KraneShares’ California carbon allowance ETF is rallying this week.
The KraneShares California Carbon Allowance ETF (KCCA) Is up 3.7% in the past week, lifting its year-to-date total return to 27%. The purchase of voluntary carbon credits aims to increase in coming years because California recently enacted the first mandatory climate emissions disclosure laws in the U.S.
The state’s new climate disclosure laws require businesses operating in California with annual revenues exceeding $1 billion to disclose their direct and indirect emissions. Some 5,300 companies must comply with this new mandate when it goes into effect in 2026, according to KraneShares.
This mandate represents the U.S.’ most comprehensive corporate climate emissions disclosure laws to date. California-based heavyweights including Apple and Microsoft, and Salesforce endorsed the rule.
Straightaway, the emissions scope includes anything from building operations to employee business travel to product shipping and transport, KraneShares wrote. Thereafter, downstream value-chain emissions from a company’s suppliers (Scope 3 emissions) will be added in 2027.
See more: “Climate ETFs Are a Long-Term Play”
Under the Hood of KraneShares’ California Carbon Allowance ETF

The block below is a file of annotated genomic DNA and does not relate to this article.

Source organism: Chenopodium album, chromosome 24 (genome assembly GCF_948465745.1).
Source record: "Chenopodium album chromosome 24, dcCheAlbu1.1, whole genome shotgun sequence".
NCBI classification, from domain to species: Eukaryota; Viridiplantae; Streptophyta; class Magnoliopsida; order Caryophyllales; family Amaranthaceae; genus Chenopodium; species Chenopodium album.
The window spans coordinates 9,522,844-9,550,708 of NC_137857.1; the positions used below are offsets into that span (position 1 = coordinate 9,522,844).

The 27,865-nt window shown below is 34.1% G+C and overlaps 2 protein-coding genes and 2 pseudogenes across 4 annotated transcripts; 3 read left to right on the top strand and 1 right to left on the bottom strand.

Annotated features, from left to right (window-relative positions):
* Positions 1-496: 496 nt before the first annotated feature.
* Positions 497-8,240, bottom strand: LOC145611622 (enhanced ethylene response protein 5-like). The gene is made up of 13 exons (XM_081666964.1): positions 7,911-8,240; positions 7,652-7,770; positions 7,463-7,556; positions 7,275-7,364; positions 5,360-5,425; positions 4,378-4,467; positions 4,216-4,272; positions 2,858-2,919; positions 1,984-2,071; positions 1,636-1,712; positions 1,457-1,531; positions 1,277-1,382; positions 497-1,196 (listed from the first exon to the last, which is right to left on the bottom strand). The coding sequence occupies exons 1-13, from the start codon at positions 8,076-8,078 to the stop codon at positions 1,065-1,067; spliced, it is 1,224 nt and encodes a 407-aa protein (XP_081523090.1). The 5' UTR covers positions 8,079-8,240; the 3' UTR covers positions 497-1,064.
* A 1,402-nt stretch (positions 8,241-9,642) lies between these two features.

KCCA provides exposure to the California Carbon Allowances cap-and-trade carbon allowance program. The program is the largest carbon cap-and-trade market in the U.S. It addresses roughly 75% of its 300 million ton carbon footprint, according to KraneShares.
A carbon allowance is sometimes known as a carbon credit. It is a government-issued permit, representing the legal right to emit one metric ton of carbon dioxide or equivalent greenhouse gas.
The carbon cap-and-trade market is designed to lower emissions by 5% per year from 2021 to 2030. Furthermore, between 2015 and 2020, the program reduced greenhouse gas emissions by around 3% a year, according to C2ES.
Additionally, investors can complement KCCA with the KraneShares European Carbon Allowance Strategy ETF (KEUA). KEUA offers exposure to the European Union Allowances (EUA) program, which is the world’s oldest and most liquid carbon allowance market.
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